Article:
Inside (1996 TV Movie)
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It is certainly hard-hitting, and the opening scenes tend to 'set the scene'. The slow but steady increase of pace hardly allows a break, and there are certainly few light moments.
Will never be able to view Nigel Hawthorne the same again. He came across as a very twisted individual, and I found myself disliking him more each time he appeared.
Totally agree with Steve-thomp's articulate and well thought-out comments.
The film gives an accurate portrayal of the schisms in South Africa during the end of the Apartheid era between Afrikaneers and English whites and between Blacks and whites, and even within these groups.
Nigel Hawthorne (who was born in South Africa) gives a bravura performance as the Colonel in charge of interrogation. This ranks right up there with his work in "The Madness of King George" (1996).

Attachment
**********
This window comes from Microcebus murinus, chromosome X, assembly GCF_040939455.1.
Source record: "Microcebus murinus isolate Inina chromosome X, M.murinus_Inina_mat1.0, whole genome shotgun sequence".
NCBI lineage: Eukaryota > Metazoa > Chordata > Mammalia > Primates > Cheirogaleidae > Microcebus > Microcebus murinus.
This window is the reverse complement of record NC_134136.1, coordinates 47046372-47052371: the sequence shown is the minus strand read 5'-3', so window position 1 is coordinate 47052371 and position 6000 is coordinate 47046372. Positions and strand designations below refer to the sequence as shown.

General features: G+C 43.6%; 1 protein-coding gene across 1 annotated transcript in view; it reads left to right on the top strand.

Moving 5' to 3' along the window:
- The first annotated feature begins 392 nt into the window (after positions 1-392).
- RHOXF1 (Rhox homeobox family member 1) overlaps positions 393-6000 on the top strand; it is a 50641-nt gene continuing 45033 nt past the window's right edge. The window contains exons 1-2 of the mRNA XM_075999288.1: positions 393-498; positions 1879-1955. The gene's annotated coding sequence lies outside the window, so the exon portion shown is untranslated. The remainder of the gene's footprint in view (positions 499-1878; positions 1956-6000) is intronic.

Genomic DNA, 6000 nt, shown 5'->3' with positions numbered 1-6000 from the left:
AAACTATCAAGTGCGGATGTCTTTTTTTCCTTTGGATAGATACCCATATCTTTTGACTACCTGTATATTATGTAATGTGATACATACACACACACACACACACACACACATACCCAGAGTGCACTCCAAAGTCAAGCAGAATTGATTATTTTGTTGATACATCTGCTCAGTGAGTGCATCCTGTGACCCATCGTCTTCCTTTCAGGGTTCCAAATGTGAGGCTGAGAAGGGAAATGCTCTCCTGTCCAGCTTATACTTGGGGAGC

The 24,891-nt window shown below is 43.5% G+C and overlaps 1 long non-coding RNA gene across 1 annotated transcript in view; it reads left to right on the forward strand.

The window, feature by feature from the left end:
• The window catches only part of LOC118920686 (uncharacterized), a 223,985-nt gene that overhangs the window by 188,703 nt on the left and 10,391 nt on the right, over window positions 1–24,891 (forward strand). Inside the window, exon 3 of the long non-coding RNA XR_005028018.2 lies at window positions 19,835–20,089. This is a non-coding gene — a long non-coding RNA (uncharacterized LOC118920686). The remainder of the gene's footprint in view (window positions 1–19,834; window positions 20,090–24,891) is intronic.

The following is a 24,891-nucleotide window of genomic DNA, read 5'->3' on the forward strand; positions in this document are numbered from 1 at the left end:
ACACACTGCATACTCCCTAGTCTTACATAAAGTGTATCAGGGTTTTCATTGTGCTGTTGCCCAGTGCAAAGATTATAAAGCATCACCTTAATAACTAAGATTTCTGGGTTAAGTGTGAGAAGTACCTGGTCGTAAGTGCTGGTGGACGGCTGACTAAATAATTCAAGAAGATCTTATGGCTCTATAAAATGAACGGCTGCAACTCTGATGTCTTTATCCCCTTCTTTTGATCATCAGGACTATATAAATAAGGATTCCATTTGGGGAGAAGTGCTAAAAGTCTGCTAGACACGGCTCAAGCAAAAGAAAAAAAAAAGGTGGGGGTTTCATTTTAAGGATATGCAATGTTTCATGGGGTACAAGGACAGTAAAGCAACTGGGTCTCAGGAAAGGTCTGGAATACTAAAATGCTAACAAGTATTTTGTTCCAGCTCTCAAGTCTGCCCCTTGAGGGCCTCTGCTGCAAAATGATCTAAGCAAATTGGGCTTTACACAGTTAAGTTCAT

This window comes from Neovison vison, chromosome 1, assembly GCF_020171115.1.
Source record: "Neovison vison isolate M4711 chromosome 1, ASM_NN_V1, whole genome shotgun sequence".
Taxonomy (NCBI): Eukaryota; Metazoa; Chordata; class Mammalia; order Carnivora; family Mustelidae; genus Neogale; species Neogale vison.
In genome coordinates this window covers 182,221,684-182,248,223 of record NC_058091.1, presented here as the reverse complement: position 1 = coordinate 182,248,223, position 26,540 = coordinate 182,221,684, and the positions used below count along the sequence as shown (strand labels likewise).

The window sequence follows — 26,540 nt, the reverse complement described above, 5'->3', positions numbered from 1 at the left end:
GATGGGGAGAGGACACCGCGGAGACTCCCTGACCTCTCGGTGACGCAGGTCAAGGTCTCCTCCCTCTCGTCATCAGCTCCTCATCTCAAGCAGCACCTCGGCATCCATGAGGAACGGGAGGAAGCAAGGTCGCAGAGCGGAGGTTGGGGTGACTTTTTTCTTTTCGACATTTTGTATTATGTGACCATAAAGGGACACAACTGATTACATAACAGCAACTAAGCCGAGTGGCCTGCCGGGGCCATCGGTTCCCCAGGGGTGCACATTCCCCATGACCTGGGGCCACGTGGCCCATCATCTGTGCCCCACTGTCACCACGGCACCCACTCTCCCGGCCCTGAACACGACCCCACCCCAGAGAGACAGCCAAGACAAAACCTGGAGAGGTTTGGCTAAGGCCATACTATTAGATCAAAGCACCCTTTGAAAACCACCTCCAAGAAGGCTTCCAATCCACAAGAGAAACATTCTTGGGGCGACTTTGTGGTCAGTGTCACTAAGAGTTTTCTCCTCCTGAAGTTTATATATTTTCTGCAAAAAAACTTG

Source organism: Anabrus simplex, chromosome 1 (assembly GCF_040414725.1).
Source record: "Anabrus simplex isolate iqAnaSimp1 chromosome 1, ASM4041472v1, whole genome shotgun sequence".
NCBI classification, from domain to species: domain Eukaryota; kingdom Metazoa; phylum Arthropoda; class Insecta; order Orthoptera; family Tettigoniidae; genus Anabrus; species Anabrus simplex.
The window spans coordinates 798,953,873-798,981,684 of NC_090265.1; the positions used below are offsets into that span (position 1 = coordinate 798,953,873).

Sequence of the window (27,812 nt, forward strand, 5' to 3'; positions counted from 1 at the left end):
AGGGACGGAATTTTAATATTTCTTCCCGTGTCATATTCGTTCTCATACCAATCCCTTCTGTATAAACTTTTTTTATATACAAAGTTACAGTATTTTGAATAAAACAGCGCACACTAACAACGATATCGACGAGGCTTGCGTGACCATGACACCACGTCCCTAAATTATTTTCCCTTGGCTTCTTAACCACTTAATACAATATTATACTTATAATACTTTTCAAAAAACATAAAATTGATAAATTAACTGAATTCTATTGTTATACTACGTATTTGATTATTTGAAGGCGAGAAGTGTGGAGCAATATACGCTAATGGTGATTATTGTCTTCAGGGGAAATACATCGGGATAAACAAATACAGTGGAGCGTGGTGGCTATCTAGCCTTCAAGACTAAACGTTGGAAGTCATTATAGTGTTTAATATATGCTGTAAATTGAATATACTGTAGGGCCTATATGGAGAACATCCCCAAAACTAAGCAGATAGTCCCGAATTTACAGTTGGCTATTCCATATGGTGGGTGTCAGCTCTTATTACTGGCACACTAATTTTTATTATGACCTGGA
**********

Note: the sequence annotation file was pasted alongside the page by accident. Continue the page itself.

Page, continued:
Eric Stoltz doesn't really show the conflicts that many liberal whites showed, so one has to wait for his sessions with Hawthorne for the action to heat up.
The scenes between Hawthorne and Lou Gossett are equally notable.
Arthur Penn directs, this his last film. Penn is famous for such films as Bonnie and Clyde (1967), "The Miracle Worker" (1962), and "Little Big Man" (1970). The current film shows his heritage from his work on Playhouse 90 which this film more represents that the wide screen films he is famous for.
Here, we have 90 minutes of people being tortured by a sadistic colonel(Nigel Hawthorne), with no real depth to it. It's all presented in a rather cold fashion too. The actors are good however and this is not a really bad film, it's just that if you want to see a film about this subject, you better watch A DRY WHITE SEASON. 5/10